|Because of these battery limitations, using a battery to keep the non-volatile memory space is not the best solution. While it has the advantage on not limiting an application by the amount of parameters that can be stored, nvSRAM memories do not depend on stable power being delivered. Once data is stored into a highly-reliable Silicon Oxide Nitride Oxide Silicon (SONOS) EEPROM cell, it will be secure for up to 100 years at 125 degrees Celsius. Designed with proper write-protection schemes, nvSRAM stores data as a charge on an insulator behind an oxide. This means it is immune from noise once the data is stored. This SONOS technology can withstand the highest levels of radiation, which further demonstrates its robustness. A low-power SRAM, on the other hand, is always susceptible to noise and other conducted or radiated emissions.
Studies have also identified weaknesses in dealing with such persistent memory (SSD) architectures where a very large-density and low-power SRAM is kept active replacing the need for a hard disk drive. While this solves the problem of the disk driveís limit of 100 random I/O operations per second, the challenge is how to protect the memory space from program bugs and other brownout and noise related problems.
The reasons that brownouts and spikes can do more damage that a total power loss are subtle. Latent system power should always be fully discharged to create a stable initial system state for proper system power up. Power dips and brownouts can activate an unstable system reset. Voltage drops that just barely reach the reset threshold can, and often do, misfire. This creates poor-quality logic signals that do not always properly configure the systemís power-up logic state.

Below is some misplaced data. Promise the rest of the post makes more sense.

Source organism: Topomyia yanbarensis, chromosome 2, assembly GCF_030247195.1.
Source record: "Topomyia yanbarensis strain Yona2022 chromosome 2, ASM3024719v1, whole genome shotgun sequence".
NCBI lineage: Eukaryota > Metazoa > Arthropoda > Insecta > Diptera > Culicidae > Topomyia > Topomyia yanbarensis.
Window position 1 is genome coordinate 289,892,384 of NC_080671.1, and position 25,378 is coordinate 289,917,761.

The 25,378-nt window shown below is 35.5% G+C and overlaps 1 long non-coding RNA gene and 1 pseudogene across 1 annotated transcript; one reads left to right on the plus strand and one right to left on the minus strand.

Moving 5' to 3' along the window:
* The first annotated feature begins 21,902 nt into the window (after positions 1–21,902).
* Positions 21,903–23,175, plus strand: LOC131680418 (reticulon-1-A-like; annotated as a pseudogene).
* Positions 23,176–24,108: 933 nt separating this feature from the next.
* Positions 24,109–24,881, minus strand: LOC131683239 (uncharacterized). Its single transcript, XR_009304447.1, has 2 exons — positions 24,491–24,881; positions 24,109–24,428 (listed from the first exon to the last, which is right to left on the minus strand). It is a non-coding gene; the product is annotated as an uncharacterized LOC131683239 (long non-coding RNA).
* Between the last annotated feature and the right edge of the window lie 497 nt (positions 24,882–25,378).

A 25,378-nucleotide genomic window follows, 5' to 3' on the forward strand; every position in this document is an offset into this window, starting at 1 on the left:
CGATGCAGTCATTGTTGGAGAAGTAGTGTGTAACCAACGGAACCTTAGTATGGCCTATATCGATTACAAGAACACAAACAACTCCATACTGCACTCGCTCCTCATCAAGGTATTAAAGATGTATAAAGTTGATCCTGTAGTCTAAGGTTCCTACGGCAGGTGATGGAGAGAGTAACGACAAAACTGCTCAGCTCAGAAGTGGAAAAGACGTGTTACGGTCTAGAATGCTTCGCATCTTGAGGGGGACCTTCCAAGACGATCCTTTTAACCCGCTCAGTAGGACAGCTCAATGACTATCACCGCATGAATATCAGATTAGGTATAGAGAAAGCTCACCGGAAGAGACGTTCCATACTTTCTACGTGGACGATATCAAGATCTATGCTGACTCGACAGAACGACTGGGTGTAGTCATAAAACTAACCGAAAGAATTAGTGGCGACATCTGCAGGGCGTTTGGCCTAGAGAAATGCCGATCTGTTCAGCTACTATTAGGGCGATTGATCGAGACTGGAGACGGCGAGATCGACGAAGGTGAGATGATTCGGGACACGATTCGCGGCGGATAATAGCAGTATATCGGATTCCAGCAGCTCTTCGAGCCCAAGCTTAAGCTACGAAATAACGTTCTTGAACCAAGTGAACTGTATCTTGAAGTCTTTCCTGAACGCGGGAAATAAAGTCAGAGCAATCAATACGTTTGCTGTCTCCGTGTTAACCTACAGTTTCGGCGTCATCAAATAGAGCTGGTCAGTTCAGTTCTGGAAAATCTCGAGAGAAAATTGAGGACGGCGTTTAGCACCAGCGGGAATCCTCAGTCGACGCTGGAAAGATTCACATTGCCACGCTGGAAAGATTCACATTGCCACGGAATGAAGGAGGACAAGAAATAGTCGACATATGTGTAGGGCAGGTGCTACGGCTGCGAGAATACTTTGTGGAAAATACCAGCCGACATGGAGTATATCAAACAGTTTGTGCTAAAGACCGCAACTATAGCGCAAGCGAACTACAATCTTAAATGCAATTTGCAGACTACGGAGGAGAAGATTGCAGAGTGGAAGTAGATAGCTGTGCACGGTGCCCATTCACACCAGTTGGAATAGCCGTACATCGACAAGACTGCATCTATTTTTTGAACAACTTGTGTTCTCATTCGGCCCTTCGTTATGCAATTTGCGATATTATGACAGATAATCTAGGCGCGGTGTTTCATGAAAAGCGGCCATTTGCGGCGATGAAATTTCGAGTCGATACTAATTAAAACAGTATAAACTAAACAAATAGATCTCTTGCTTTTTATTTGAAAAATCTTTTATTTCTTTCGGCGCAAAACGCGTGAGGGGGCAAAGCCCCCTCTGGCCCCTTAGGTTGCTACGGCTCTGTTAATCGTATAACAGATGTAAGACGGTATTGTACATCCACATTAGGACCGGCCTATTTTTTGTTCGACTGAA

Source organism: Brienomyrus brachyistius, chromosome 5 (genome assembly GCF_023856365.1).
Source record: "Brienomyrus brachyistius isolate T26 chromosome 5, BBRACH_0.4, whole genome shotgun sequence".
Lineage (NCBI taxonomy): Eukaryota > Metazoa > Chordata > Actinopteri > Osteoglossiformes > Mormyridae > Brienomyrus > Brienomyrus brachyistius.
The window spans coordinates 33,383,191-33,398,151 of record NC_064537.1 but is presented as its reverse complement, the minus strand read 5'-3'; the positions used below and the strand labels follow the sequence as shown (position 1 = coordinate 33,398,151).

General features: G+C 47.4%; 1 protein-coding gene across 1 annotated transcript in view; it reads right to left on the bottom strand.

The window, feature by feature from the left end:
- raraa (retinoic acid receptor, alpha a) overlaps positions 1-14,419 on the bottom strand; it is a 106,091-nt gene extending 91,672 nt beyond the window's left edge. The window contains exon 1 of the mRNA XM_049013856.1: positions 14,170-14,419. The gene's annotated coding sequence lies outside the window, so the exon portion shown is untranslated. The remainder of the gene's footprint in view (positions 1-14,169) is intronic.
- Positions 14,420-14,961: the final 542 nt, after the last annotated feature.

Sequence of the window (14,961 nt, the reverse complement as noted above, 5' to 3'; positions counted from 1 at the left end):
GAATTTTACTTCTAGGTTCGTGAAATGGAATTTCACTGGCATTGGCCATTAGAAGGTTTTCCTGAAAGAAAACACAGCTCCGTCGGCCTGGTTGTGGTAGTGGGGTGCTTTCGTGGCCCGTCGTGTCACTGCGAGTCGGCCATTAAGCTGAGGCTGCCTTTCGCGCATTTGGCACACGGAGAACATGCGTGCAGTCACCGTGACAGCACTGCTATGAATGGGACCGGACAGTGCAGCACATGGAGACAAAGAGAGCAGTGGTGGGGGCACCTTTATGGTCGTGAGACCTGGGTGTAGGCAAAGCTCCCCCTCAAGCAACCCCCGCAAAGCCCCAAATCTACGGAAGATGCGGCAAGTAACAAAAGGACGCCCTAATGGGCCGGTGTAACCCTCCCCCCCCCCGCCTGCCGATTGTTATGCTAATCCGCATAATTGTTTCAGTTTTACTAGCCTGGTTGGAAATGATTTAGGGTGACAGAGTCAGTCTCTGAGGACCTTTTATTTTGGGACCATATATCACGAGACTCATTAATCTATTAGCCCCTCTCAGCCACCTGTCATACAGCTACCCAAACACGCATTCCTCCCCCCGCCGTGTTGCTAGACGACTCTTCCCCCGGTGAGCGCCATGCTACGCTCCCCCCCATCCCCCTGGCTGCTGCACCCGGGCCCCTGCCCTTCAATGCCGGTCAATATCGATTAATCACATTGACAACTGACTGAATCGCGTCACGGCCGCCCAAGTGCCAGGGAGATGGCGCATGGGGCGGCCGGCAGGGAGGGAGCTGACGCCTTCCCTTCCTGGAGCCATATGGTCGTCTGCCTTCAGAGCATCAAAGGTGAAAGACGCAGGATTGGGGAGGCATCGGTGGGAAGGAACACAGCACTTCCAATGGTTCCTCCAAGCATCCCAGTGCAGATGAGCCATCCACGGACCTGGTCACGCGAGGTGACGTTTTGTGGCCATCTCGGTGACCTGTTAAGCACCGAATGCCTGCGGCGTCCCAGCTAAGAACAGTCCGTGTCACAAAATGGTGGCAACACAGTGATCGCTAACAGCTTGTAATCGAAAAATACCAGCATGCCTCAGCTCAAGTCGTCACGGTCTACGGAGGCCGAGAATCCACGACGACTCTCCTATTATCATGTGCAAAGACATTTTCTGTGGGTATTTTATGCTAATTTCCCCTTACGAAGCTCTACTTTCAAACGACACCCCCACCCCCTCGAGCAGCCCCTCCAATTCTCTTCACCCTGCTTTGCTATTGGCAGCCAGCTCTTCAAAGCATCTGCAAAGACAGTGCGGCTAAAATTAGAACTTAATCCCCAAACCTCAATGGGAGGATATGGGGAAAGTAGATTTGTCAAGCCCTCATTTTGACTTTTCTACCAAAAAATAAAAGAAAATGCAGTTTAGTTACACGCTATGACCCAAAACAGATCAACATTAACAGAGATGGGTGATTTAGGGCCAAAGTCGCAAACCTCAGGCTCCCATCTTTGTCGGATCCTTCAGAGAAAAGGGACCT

Complex ASICs, FPGAs, Complex Programmable Logic Devices (CPLDs), and MPUs can power up inconsistently if a proper reset signal is not provided to them. Many of these types of ICs depend upon their own internal reset circuits and do not use the system-wide reset signal. These programmable logic chips are internally configured on power up, and many FPGAs actually read a small EEPROM containing data that programs specific logic function of the chip. Power disruptions can upset this process.
Using a single-reset trip point is usually not an acceptable engineering practice. Reset operations must indicate that the starting logic can function properly and start the configuration process successfully by setting the starting state of all the internal logic on the chip. This works well when power has been off for a lengthy period of time and the system voltage is indeed zero volts.